Impatience and laziness. These are two cardinal sins, said Franz Kafka, from which all the others spring. Both extremes—acting too hastily or failing to act at all—cause trouble in the Church.
In church life there is much more likelihood of laziness than impatience, however. Churches are undergoing a great deal of sophisticated analysis these days, and a lot of complex problems that impede progress are being discovered. But plain old laziness persists whether we want to admit it or not, and whether we call it by that name or use some more contemporary-sounding term. Affluent circumstances, increasing automation, and the trend toward more government guarantees in a wide range of human activities are helping to stifle initiative. So is the tendency to enlarge full-time staff, especially in large churches.
There is a lazy streak in most of us, and some allowance has to be made for it in church procedures. But perhaps we are being too accommodating. Perhaps Christian leaders should contend more forcefully with laziness.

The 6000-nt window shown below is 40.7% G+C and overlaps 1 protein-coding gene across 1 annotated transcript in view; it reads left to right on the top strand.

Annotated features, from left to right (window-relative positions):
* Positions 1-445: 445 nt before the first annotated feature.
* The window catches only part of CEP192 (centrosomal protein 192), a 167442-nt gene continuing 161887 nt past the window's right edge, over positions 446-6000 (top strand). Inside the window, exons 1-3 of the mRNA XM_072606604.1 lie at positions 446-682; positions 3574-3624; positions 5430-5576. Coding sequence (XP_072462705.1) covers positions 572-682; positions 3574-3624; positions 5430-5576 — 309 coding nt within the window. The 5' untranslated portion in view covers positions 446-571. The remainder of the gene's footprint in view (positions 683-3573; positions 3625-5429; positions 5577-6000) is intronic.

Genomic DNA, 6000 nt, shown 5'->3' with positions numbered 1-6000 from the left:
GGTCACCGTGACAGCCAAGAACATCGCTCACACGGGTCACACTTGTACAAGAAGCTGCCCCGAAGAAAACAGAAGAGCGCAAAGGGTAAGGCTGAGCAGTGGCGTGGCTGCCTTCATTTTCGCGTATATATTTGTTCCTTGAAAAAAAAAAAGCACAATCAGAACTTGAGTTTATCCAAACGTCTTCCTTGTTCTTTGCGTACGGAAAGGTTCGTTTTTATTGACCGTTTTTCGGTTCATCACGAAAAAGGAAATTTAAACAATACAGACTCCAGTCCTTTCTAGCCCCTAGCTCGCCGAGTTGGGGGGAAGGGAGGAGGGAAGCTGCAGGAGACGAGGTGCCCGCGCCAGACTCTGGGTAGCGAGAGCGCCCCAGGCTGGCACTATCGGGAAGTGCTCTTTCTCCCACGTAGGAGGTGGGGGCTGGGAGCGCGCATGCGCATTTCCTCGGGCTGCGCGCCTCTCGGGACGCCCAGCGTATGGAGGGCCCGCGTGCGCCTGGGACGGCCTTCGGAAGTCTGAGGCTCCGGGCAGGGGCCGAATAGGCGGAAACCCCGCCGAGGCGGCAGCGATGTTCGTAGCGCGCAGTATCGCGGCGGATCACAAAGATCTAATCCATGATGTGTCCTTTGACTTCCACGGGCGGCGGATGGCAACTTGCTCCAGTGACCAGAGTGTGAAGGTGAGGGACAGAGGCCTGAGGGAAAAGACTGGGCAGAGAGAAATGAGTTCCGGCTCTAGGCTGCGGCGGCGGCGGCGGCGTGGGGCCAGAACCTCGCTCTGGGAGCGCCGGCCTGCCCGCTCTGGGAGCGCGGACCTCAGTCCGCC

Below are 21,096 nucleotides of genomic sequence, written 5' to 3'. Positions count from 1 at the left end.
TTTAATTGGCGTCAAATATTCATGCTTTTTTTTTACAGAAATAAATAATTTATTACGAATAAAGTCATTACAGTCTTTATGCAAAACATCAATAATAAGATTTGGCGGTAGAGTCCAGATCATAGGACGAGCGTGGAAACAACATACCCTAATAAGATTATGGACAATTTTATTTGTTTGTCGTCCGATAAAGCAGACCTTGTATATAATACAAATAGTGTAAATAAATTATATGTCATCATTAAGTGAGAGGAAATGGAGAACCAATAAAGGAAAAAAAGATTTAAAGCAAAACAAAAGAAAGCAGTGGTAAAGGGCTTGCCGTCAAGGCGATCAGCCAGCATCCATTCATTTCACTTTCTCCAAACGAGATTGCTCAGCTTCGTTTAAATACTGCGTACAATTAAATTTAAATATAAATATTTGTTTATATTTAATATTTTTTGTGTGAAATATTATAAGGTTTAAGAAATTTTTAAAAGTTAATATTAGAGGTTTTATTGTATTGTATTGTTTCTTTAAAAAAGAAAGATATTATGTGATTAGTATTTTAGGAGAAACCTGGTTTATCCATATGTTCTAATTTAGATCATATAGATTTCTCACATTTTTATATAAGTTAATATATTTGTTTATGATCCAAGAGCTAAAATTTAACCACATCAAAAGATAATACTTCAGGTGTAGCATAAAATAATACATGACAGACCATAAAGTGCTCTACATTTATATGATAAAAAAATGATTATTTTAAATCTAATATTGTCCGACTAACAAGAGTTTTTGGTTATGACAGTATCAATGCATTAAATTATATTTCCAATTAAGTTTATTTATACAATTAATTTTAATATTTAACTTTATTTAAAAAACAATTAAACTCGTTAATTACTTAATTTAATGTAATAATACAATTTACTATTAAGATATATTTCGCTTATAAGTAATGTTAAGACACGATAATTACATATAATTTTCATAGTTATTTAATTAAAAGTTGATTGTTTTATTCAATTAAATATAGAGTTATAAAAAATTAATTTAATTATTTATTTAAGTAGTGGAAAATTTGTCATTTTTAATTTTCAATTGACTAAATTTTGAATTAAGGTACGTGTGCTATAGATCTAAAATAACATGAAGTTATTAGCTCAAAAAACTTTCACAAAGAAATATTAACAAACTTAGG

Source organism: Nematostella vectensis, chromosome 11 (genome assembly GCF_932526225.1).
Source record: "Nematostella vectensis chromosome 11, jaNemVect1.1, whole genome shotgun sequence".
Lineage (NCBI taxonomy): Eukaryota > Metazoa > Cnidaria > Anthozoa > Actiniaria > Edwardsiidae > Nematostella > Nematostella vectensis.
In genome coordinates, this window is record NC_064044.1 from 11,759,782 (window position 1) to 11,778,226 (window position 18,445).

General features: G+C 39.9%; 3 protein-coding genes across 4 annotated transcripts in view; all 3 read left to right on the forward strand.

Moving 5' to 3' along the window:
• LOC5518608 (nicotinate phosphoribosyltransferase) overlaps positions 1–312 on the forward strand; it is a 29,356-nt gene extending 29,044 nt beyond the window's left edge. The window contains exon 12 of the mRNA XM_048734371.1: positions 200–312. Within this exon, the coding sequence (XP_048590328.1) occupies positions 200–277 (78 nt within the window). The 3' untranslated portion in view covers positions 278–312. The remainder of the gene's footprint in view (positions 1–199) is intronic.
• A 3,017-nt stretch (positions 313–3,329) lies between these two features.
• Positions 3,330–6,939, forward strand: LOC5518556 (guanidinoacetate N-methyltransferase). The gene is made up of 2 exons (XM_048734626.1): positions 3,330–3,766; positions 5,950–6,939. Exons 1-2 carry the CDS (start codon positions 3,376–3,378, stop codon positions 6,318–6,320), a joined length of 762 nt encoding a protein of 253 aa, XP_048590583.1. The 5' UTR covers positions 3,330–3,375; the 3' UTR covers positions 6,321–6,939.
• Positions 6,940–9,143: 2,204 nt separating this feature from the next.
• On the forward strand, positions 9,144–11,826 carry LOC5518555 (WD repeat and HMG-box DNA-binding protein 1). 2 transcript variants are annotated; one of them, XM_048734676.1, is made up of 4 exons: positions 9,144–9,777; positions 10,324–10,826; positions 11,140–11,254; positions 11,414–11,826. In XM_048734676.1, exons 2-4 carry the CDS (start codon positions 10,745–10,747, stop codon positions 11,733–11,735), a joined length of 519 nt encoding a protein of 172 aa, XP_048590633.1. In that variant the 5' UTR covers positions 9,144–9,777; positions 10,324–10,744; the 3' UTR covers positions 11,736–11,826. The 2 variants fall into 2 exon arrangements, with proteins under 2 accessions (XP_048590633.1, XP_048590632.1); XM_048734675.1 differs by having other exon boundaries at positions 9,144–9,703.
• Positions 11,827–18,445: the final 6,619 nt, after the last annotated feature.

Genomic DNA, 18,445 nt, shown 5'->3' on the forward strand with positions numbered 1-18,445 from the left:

One reason why laziness is hard to combat is that it is sometimes hard to identify. It is not necessarily characterized by inactivity. Lazy people can be very active; they may keep busy doing things that do not count for much because they want to avoid more demanding tasks.
Intellectual laziness is the worse sort for the Christian believer. The whole Church should echo the slogan of the United Negro College Fund, “A mind is a terrible thing to waste.” Few churches really encourage hard study. Some, regrettably, are growing because they advocate spiritual short-cuts. Among these are some congregations that are theologically liberal as well as some that are decidedly evangelical.
Rank-and-file evangelicals today are ...1
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